Obamacare deadline 101: Do I have to enroll or not?

The Obamacare deadline to enroll in a health insurance plan is Monday, but many people are confused about whether they need to do anything or whether they can get an extension.

Jerry Lara/San Antonio Express-News/AP
People line up to enroll for health insurance at the Alamodome in San Antonio, Texas, on Monday. The deadline is just hours away to sign up for insurance in the first enrollment period under President Obama's signature health care law.

With the deadline clock ticking down, heavy website traffic on the federal HealthCare.gov website suggests that plenty of Americans are trying to enroll – or at least thinking about enrolling – in Obamacare.

How do you know if you need to enroll?

Basically, if you have health insurance already, you’re OK. And if you’re not insured you have three choices:

  1. Enroll now, either on an Obamacare exchange or with private insurer outside the Obamacare marketplace. If you get started with applying for coverage on March 31 via the marketplace, the Obama administration has promised some extra time to complete the process over the next couple of weeks
  2. Qualify for an exemption from the law’s “individual mandate” to have insurance.
  3. Be ready to pay a tax penalty a year from now, when your 2014 taxes are due. The penalty is essentially $95 or 1 percent of your income, whichever is higher.

One followup question is: Does my health insurance meet Obamacare’s standards? The Affordable Care Act, often called Obamacare, says you could owe the tax penalty if you don’t have what’s called “minimum essential coverage.”

The large majority of Americans already have this. Some examples of what qualifies, in addition to what’s offered on the Obamacare marketplace:

  • Health insurance coverage provided by your employer.
  • Coverage from a government-sponsored program for which you are eligible. Examples include Medicare, Medicaid (which can be called by names that vary by state), CHIP, COBRA, and health care programs for military veterans.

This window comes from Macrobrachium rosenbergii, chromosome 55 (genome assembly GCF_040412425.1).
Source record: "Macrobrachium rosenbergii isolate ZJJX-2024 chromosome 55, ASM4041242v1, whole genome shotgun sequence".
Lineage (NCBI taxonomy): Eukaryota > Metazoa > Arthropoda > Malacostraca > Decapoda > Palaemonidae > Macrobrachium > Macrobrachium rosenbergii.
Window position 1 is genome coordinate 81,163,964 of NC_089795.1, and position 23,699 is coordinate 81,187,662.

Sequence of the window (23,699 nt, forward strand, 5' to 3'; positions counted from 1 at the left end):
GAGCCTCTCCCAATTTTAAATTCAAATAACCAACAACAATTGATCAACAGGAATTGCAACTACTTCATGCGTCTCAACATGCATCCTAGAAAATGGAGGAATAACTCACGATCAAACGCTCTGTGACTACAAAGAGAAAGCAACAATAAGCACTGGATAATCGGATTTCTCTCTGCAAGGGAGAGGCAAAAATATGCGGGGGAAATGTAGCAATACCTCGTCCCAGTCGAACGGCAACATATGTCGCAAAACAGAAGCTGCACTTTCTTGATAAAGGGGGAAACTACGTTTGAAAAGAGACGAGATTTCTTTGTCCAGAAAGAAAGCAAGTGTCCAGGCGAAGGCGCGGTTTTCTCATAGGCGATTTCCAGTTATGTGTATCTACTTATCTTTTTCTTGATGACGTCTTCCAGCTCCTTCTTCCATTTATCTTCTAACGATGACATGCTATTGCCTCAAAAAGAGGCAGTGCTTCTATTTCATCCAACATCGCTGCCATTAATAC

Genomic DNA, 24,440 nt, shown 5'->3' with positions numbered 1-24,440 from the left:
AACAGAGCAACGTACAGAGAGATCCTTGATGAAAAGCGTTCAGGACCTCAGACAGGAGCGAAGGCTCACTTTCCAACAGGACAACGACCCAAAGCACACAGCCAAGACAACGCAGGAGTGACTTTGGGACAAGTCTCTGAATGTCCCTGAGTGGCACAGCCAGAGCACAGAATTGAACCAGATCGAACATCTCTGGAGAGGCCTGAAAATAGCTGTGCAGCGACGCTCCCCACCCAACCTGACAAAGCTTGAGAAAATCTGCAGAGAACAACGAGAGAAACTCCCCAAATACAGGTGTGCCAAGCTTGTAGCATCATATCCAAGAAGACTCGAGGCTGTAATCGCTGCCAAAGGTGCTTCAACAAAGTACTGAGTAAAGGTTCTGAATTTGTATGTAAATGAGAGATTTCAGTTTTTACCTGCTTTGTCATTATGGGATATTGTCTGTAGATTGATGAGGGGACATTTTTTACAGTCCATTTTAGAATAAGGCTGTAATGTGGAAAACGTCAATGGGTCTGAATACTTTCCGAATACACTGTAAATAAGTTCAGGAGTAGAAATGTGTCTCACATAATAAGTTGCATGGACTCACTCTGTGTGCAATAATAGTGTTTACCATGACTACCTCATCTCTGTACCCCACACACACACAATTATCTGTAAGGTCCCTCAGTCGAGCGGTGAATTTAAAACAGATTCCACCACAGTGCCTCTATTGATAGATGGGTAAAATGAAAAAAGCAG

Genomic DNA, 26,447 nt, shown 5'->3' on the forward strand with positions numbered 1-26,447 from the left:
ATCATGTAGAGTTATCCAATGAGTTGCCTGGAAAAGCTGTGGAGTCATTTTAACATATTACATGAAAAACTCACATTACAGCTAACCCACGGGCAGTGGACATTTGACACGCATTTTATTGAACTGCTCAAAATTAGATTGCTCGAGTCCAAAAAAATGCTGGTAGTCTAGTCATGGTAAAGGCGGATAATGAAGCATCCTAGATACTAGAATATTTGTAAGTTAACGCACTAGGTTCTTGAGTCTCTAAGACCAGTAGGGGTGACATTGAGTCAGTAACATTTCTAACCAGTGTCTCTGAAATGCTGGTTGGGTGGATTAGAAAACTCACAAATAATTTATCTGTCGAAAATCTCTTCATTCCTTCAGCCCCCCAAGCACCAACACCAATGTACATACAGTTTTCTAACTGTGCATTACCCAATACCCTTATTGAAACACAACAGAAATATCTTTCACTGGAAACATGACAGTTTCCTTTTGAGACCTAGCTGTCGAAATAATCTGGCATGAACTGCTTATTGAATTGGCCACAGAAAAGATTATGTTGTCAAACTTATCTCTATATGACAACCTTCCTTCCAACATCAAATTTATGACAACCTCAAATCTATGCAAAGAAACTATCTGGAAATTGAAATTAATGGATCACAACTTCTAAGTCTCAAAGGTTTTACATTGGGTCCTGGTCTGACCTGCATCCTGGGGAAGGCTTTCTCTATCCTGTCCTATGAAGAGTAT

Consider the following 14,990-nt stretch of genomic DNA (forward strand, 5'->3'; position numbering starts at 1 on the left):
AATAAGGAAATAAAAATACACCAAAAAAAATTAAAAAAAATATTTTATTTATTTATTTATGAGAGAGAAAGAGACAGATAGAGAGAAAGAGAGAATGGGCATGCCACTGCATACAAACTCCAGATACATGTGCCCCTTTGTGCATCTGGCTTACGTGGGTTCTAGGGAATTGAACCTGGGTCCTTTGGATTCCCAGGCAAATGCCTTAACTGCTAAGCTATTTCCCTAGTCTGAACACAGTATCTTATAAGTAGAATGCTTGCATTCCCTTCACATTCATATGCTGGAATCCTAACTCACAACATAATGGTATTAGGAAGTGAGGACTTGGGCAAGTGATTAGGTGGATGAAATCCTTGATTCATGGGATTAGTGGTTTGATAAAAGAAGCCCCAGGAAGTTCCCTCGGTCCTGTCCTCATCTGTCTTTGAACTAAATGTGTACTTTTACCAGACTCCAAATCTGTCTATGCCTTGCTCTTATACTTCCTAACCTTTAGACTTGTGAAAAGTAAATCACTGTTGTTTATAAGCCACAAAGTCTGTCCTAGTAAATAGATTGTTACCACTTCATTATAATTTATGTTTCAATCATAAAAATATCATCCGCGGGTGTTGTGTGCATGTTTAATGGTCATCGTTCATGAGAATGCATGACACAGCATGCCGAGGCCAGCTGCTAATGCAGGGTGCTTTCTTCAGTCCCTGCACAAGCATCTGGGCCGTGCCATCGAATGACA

• Other health insurance recognized by the Department of Health & Human Services, which can include a plan bought directly from an insurance company.

Some special allowances apply to people who live outside the 50 states or District of Columbia. The IRS says that US citizens living abroad and “bona fide residents of the United States territories” are treated as having minimum essential coverage.

If you’re not sure about your current status, an IRS question-and-answer sheet includes more detail.

For the uninsured who don’t want to buy insurance or can’t afford it, various exemptions under the law may provide a way out. More information on this is available on the IRS website, following some description of minimum essential coverage.

To enroll on your state’s Obamacare exchange, you can start at HealthCare.gov. You can also meet the requirement for coverage by going to a private insurance agency off the marketplace, such as ehealthinsurance.com. But the Obamacare exchanges may save you money because of subsidies based on income and the size of your household.

The Obama administration granted some wiggle room amid the last-minute enrollment rush. Those who print out a paper form and mail it in now have an April 7 deadline.

Online applicants who start by March 31 can check a special box to say they’re trying to enroll, allowing them to finish during a grace period after the deadline.

Then there’s that penalty. People who don’t do any of the above will be asked to meet what the law calls the “individual shared responsibility provision.”

The IRS says this tax penalty for 2014 will be the greater of 1 percent of your household income or $95 per uninsured adult and $47.50 per uninsured child, up to a family maximum of $285. Total penalties are capped at the cost of the national average premium for a low-level health plan available through the Obamacare marketplace, the IRS says.

If you don’t make enough money to have to file a tax return, you won’t have to pay a penalty.

Other articles in this series:

How much will it cost me to enroll?

Did the enrollment drive succeed?

What if I haven't signed up yet?

of stories this month > Get unlimited stories
You've read  of  free articles. Subscribe to continue.

Unlimited digital access $11/month.

Get unlimited Monitor journalism.